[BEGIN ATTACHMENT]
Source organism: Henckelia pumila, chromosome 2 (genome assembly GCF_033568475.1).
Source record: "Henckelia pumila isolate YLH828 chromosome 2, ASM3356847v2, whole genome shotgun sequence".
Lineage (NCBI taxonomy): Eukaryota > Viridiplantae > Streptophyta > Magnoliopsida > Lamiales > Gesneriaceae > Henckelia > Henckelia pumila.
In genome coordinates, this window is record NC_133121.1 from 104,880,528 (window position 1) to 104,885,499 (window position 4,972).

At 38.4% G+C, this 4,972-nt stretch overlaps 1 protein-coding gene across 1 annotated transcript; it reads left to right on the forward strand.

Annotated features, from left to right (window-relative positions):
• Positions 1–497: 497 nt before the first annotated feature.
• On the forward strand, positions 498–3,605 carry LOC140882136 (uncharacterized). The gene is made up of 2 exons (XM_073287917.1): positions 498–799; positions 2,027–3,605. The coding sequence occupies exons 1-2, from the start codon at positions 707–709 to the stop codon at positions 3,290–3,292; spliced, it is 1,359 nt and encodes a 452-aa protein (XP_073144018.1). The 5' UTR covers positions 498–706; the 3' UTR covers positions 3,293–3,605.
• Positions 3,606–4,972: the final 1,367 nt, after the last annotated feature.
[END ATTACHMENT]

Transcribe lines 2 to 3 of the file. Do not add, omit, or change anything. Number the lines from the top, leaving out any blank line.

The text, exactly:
Source record: "Henckelia pumila isolate YLH828 chromosome 2, ASM3356847v2, whole genome shotgun sequence".
Lineage (NCBI taxonomy): Eukaryota > Viridiplantae > Streptophyta > Magnoliopsida > Lamiales > Gesneriaceae > Henckelia > Henckelia pumila.